|"Me and Bobby McGee"|
|Single by Janis Joplin|
|from the album Pearl|
|Released||January 12, 1971|
|Recorded||September 5 – October 1, 1970|
|Genre||Blues rock, country rock|
|Length||4:09 (Single version)|
4:28 (LP version)
|Songwriter(s)||Kris Kristofferson, Fred Foster|
|Producer(s)||Paul A. Rothchild|
|"Me and Bobby McGee" on YouTube|
"Me and Bobby McGee" is a song written by American singer-songwriter Kris Kristofferson and originally performed by Roger Miller. Fred Foster shares the writing credit, as Kristofferson wrote the song based on a suggestion from Foster.  A posthumously released version by Janis Joplin topped the U.S. singles chart in 1971, making the song the second posthumously released No. 1 single in U.S. chart history after " (Sittin' On) The Dock of the Bay" by Otis Redding. Gordon Lightfoot released a version that reached number 1 on the Canadian country charts in 1970. Jerry Lee Lewis released a version that was number 1 on the country charts in December 1971/January 1972 as the "B" side of "Would You Take Another Chance On Me." Billboard ranked Joplin's version as the No. 11 song for 1971.
The suggestion for the title was a cordial challenge from producer and Monument Records founder Fred Foster to Kris Kristofferson. The titular character was named for a studio secretary, Barbara "Bobbie" McKee, but Kristofferson had misheard her surname. He explained that he was trying to convey the despair of the last scene of Federico Fellini’s La Strada in which a broken, war-torn, inebriated man (played by Anthony Quinn) stares up from the beach at the night's stars, and breaks down sobbing. 
The song is the story of two drifters, the narrator and Bobby McGee. The pair hitch a ride from a truck driver and sing as they drive through the American South before making their way westward to California. They visit California and then part ways, with the song's narrator expressing sadness afterwards. Due to the singer's name never being mentioned and the name "Bobby" being gender-neutral (especially in America), the song has been recorded by both male and female singers with only minor differences in the lyrical content.
Roger Miller was the first artist to record the song (in May 1969), and it appeared at No. 12 on the U.S. country chart in 1969.  Kenny Rogers and The First Edition recorded the song in May/June 1969, and released it on their album Ruby, Don't Take Your Love To Town in 1969. On the Canadian charts, Gordon Lightfoot's version (recorded in November 1969) hit No. 13 on the pop music chart and No. 1 on the country music chart in 1970. The song was included on the 1970 Statler Brothers album Bed of Rose's, but was not released as a single.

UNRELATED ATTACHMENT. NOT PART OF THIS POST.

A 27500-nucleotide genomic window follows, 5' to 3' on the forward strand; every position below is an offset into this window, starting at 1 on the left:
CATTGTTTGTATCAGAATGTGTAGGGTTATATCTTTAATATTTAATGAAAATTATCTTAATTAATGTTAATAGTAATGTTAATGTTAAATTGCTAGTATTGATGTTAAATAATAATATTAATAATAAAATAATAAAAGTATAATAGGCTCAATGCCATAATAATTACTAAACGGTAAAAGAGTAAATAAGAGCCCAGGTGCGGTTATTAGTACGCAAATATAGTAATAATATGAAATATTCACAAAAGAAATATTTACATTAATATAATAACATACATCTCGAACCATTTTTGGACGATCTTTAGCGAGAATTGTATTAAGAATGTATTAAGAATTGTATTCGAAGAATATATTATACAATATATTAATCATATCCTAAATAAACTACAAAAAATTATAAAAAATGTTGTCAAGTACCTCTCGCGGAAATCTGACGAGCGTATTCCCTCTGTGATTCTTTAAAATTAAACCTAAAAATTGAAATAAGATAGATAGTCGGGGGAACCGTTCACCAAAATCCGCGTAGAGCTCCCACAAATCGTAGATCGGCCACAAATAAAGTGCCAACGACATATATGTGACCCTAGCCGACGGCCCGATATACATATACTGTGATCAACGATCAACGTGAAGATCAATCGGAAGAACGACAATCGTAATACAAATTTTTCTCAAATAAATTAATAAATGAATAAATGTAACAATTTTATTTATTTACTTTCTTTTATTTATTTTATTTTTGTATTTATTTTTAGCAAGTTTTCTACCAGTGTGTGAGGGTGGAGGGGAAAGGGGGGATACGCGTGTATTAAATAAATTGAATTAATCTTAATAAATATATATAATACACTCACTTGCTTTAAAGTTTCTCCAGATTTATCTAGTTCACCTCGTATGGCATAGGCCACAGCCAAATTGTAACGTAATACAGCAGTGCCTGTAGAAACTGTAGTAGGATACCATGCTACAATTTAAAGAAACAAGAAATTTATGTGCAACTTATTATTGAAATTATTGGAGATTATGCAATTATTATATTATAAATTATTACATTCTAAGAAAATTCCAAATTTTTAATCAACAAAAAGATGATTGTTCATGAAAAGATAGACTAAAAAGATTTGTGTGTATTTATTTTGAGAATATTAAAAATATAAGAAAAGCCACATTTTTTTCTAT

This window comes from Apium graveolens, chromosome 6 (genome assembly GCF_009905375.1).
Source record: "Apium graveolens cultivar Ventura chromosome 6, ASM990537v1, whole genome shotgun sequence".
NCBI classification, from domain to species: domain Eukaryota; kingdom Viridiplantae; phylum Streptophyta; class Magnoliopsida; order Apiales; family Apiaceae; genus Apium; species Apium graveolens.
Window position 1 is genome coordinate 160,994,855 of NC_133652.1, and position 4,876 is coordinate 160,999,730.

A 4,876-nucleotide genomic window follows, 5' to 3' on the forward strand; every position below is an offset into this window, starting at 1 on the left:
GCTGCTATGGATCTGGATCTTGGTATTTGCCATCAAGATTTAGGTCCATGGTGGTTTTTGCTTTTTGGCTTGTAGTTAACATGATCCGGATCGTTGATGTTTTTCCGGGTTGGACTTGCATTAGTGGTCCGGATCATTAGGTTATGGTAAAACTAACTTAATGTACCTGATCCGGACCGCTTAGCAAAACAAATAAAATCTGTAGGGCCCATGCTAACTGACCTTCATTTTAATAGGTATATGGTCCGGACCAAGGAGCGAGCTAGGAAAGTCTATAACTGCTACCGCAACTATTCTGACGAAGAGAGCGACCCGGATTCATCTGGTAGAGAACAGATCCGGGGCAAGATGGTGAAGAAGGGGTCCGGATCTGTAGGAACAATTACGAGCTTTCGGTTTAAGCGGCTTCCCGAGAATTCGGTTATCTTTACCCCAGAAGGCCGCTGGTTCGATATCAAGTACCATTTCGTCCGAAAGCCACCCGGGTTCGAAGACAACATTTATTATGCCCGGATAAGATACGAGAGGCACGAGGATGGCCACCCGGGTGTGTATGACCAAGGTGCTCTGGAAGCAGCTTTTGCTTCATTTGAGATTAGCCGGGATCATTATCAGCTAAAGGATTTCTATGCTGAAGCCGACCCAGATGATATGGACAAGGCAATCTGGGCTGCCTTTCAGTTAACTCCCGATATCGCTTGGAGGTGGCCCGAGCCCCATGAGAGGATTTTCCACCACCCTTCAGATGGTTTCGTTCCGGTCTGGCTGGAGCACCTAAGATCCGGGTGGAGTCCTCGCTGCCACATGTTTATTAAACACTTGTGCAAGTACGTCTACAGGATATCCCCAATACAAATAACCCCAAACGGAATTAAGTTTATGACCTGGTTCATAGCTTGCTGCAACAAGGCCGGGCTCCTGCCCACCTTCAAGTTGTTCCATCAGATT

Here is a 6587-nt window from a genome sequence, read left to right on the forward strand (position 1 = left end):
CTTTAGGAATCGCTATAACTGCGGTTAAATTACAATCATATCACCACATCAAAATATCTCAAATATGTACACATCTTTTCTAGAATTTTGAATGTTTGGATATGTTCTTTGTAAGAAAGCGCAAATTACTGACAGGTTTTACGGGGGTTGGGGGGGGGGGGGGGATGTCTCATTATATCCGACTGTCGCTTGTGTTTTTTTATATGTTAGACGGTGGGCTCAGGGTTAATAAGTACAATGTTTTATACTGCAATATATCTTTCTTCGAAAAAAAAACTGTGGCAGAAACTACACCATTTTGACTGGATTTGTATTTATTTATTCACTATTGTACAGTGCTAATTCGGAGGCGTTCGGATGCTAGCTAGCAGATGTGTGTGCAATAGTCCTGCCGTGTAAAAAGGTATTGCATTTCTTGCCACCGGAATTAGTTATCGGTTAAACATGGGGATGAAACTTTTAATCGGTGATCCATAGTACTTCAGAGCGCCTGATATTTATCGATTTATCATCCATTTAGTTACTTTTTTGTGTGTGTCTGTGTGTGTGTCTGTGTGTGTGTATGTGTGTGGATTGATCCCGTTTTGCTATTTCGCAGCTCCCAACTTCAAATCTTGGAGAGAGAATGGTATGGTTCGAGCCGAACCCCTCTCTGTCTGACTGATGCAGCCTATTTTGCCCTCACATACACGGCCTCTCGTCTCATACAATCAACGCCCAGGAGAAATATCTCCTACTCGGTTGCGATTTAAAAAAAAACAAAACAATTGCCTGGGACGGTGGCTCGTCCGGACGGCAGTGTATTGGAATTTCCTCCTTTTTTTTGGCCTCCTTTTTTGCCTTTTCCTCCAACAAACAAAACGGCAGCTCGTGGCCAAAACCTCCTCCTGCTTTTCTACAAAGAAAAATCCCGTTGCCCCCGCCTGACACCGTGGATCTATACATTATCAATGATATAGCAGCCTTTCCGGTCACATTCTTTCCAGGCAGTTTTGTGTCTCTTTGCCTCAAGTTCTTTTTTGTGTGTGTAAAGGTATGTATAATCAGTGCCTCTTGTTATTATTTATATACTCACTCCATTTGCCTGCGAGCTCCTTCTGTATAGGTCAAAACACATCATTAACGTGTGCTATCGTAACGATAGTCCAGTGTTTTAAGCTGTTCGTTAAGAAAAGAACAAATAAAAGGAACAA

Kris Kristofferson recorded his own version of the song on his debut album Kristofferson in 1970. Later that year, his version of the song appeared in Monte Hellman's psychedelic road movie Two-Lane Blacktop. Kristofferson also appears briefly singing the song in the 1971 Dennis Hopper film The Last Movie.
Janis Joplin recorded the song for inclusion on her Pearl album only a few days before her death in October 1970. Kris Kristofferson had sung the song for her, and singer Bob Neuwirth taught it to her. Kris Kristofferson did not know she had recorded the song until after her death. The first time he heard her recording of it was the day after she died.  Janis Joplin's version topped the charts to become her only number one single and was ranked later No. 148 on Rolling Stone's list of the 500 Greatest Songs of All Time.
|U.S. Billboard Hot Country Singles ||12|
|U.S. Billboard Bubbling Under Hot 100 ||22|
|Canadian RPM Country Tracks ||3|
|Canada RPM Country Tracks ||1|
|Canada RPM Top Singles ||13|
|South Africa ( Springbok) ||7|
Charley Pride version
Jerry Lee Lewis version
|United States ( RIAA) ||Platinum||1,000,000|
Sales+streaming figures based on certification alone.
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